Several years ago I had to write a thesis on the various functions of dreams while studying Metaphysics. I've always been interested in dreams because from a young age I frequently had vivid dreams. I've kept a dream journal most of my life to help me further understand the functions of dreams and if they had meaning for my life.
One of the more helpful functions of dreams is that they can be warnings for your waking life. In case you aren't familiar with the term, your waking life is your life when you are awake, when you aren't dreaming. A friend of mine shared how she had an incredibly vivid dream where someone told her that the brakes in her car were out. She woke up with this on her mind and sure enough the brakes in her car needed to be replaced. She was so grateful that she took the dream seriously and listened to her conscience.
Another fascinating function of dreams is that they can be a means of guidance in your life. Your dreams can give you clues to the direction you should take in life. This is why it's a great idea to write your dreams down and reflect on them when you can. One of my friends shared with me that for years I have been a guide in her dreams. For some reason I show up and show her and her sisters the direction they should go. What's interesting about this is that I have fulfilled this in her waking life when it comes to spirituality.
Sometimes our dreams really aren't that deep and we are simply processing all of the junk from our day that we tried to suppress or avoid. The truth is that our brains don't stop processing information just because we are sleeping. One reason that sleep is so important for our health is that our minds need to connect the dots and compartmentalize new information. So if you wake up with a really strange dream that seems to jump all over the place and doesn't make much sense, odds are you were simply processing and you don't need to take it to heart.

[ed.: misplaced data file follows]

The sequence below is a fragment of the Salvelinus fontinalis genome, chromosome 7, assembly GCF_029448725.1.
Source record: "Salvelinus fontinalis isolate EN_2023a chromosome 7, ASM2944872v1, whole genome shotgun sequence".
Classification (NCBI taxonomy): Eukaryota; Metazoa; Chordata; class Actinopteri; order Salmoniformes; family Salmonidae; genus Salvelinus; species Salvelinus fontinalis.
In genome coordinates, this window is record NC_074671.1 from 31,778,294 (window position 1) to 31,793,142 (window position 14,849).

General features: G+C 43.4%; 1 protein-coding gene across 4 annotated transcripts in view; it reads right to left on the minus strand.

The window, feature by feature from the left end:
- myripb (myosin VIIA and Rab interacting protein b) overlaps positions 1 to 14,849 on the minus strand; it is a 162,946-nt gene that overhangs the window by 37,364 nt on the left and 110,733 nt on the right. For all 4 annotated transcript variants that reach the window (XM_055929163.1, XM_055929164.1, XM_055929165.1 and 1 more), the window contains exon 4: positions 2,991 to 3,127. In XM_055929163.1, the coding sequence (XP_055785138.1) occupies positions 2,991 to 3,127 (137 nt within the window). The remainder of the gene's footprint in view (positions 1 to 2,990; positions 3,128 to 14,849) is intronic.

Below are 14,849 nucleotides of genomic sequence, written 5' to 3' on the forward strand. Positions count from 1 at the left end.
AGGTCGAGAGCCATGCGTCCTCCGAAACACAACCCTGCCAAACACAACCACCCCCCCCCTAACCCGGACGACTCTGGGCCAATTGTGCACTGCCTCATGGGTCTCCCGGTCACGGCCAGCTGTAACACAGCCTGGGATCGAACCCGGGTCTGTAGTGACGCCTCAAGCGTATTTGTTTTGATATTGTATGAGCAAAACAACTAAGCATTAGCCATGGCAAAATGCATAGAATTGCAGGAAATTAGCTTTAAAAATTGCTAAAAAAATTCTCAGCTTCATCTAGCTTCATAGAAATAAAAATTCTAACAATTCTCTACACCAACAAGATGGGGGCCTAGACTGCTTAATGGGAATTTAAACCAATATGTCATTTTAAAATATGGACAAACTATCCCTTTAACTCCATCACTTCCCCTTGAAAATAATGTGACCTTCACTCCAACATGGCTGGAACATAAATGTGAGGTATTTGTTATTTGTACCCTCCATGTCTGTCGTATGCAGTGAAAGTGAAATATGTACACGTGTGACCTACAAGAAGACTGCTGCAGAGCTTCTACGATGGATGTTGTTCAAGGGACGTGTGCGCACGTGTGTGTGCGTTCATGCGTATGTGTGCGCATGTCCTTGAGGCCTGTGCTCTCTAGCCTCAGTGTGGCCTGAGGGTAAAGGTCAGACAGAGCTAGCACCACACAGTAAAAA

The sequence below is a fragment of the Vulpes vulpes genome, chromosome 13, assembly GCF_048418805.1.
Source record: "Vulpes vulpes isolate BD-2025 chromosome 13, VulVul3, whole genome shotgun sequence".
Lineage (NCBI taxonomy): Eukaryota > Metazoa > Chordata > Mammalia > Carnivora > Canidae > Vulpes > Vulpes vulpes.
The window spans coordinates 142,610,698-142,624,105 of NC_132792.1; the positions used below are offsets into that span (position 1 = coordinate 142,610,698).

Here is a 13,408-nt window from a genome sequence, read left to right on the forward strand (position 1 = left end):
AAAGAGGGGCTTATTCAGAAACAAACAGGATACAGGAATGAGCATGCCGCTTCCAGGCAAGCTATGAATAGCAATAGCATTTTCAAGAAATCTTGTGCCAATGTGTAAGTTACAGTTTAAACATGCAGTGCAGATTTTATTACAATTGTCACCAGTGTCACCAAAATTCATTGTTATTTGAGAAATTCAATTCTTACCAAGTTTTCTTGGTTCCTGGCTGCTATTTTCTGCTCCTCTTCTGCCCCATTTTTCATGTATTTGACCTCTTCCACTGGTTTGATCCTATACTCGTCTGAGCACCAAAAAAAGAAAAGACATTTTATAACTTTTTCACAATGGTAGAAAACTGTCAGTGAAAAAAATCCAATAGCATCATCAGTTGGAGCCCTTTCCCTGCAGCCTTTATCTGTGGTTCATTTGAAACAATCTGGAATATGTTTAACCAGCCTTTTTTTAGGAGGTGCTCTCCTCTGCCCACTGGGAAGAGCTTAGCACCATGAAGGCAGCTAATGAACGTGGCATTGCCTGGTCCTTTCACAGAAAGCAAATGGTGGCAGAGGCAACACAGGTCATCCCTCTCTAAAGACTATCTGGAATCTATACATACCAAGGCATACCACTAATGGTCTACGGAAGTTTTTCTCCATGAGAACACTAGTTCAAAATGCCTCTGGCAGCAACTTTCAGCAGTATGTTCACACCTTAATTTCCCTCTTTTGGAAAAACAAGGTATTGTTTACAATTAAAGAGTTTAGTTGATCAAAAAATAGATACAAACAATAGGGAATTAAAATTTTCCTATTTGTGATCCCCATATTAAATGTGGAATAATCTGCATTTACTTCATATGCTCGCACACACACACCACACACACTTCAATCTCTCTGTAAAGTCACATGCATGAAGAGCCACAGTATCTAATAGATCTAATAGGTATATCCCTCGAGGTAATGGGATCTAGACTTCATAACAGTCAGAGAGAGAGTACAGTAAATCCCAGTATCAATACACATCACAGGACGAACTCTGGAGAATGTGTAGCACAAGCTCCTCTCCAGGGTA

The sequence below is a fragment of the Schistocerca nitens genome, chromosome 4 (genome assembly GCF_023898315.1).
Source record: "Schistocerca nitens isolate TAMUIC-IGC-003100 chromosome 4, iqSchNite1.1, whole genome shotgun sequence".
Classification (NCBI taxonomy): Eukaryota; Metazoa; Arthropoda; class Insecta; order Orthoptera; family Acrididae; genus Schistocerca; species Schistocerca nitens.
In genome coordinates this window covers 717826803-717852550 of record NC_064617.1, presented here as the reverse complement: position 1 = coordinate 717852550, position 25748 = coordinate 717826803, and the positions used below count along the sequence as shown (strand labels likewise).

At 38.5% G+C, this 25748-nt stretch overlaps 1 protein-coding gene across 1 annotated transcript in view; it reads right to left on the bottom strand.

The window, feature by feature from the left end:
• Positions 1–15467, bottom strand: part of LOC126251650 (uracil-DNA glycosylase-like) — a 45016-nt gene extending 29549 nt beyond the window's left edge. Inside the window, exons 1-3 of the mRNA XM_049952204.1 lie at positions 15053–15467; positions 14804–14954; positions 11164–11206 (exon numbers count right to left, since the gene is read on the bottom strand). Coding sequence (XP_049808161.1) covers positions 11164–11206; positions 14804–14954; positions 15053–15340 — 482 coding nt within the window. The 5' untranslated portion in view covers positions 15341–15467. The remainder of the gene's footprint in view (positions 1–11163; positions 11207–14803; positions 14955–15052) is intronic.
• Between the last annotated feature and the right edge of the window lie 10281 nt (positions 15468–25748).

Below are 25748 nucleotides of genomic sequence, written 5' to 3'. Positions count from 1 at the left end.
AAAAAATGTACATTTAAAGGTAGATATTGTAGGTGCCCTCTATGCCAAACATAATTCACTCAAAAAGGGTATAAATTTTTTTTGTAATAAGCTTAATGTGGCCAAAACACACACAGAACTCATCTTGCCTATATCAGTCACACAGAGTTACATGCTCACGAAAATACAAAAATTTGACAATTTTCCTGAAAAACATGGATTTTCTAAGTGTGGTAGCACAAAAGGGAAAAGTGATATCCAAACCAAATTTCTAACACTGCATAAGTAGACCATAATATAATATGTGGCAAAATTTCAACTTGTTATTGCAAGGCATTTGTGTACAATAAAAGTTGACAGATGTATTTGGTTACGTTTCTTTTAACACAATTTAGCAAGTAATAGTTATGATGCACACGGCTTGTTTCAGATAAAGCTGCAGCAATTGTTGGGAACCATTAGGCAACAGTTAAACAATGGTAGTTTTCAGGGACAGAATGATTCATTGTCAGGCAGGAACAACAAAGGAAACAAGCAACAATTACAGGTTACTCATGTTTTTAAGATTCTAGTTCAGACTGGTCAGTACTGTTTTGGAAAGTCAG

Have you ever woken up from a dream motivated to create? It doesn't happen often, but sometimes I'll wake up with a line in my head or a melody that I've never heard before. When this happens to you be sure to write it down or record it so you can use it in your waking life. Many creative people have done this throughout time and created brilliant works of art by literally following their dreams.
Most religions and spiritual people consider dreams a way to communicate with God. There are multiple examples of this in the Bible. Shamans have also used dreams to diagnose illness and enter into the spiritual world. If you believe in God or that there is someone or something greater than you, recording your dreams can be a fascinating way to further your spiritual journey.
Carl Jung is well known for his work committed to dreams. One of his theories is that the function of dreams is to compensate for those parts of the psyche (our total personality) that are underdeveloped in our waking life. He believed that our dreams are messages to us that we should pay attention to. He is my favorite dream doctor.
7. Wish Fulfillment
Sigmund Freud is the other well known psychotherapist known for his work in the field of dreams. He is best known for his theory that the content of dreams is driven by unconscious wish fulfillment. He believed that we had a good amount of control over our dreams and basically that our dreams are us playing out our fantasies and wishes.
What has your dream life been like? Have you ever kept a dream journal? I'd love to hear your thoughts on dreams and your experience with them.